It’s obvious that the film is ridiculous and absurd in the most gleeful of ways. Yet, what I like so much is that in between all of the over-the-top and in-your-face action, there’s actually a purpose and a reason for actors being in the movie. Yes ladies and gentlemen: this is an action movie that has actual acting in it. Hardy replaces Mel Gibson’s role with hardened machismo and stiffness to his gesture, and while Max is still mostly a flat character, Hardy portrays him with a sort of intrigue to him that makes you curious about his history, even though we already know most of it. Theron, however, impresses me the most. She’s incredibly versatile in the film, being a firm and uncompromising action heroine in one moment, and an emotionally exhausted and stricken survivor in another. She’s honestly the real lead in the film, with Max being more of a supporting character to Furosia’s rebellion against Immortan Joe. The film is really empowering to females, and that’s an incredibly rare thing, especially for an action movie.

By now, you’ve hopefully gotten the idea of what the movie is like and whether you’d be interested in this sort of thing or not. The film definitely has its flaws, but by God, the movie is just so freaking entertaining. I can’t sum up the film any better than that. Now go get your movie ticket. There’s a flaming guitar that you need to see.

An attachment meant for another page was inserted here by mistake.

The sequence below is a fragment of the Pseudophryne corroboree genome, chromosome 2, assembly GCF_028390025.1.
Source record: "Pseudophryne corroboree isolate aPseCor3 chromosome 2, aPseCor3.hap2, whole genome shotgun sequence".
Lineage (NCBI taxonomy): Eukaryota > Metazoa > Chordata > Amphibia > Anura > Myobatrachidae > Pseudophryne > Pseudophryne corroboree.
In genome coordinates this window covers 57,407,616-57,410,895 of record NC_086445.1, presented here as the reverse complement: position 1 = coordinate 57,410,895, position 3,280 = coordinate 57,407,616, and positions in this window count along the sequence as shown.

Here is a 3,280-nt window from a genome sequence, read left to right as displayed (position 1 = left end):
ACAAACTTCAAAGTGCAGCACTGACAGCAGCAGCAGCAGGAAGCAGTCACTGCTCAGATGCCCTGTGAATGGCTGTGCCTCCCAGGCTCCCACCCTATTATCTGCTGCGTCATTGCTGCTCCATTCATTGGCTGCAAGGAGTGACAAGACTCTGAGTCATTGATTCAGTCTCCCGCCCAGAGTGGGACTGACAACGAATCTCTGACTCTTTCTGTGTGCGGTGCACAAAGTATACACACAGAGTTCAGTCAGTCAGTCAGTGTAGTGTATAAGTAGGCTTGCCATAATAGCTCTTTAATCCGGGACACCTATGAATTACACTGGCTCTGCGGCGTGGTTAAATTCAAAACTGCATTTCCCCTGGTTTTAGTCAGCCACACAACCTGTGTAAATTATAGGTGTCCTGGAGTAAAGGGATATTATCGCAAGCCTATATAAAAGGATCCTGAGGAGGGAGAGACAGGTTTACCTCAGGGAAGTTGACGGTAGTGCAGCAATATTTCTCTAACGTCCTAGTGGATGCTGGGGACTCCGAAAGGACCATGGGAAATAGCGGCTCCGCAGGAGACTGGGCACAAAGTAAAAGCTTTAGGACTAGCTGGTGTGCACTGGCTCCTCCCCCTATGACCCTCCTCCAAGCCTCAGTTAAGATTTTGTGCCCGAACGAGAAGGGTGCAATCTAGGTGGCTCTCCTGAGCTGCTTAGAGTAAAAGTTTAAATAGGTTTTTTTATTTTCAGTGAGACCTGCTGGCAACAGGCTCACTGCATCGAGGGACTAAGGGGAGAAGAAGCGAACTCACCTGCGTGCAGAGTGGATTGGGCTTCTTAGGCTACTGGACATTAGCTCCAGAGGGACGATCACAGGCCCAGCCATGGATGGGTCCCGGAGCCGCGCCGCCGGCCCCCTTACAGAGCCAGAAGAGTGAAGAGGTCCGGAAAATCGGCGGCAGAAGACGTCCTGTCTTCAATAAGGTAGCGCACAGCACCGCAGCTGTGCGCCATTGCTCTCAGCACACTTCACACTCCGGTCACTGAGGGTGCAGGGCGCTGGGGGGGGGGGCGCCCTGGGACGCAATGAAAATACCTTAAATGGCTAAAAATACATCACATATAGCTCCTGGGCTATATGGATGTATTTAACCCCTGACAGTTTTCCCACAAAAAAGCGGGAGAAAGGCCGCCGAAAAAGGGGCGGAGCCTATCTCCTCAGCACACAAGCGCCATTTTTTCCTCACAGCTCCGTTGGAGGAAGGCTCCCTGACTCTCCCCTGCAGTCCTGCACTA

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“MAD MAX 2” Review (✫✫✫)

Where is your home, Max? 

I’m convinced that George Miller’s Mad Max series is an excuse to blow rugged vehicles up in spectacular fashion. Not that’s a bad thing. Crashes and explosions are exhilarating, after all, when done convincingly and used conservatively. That’s a big reason why most action filmmakers don’t succeed at what they do: they fail to produce anything new or different. They’re the same thing over and over again until the experience stops being entertaining and becomes more mind-numbing. It’s almost like an anesthetic exercise rather than an example of entertainment.

But with Mad Max 2, it’s action that actually matters. The setting is convincing. The premise is solid. The cars, costumes, and props all add to the surrealism of this post-apocalyptic environment. And then characters are placed into this desperate environment, this eerie spread of gloom and hopelessness where we watch as these human beings react to the same problem they are all facing: survival.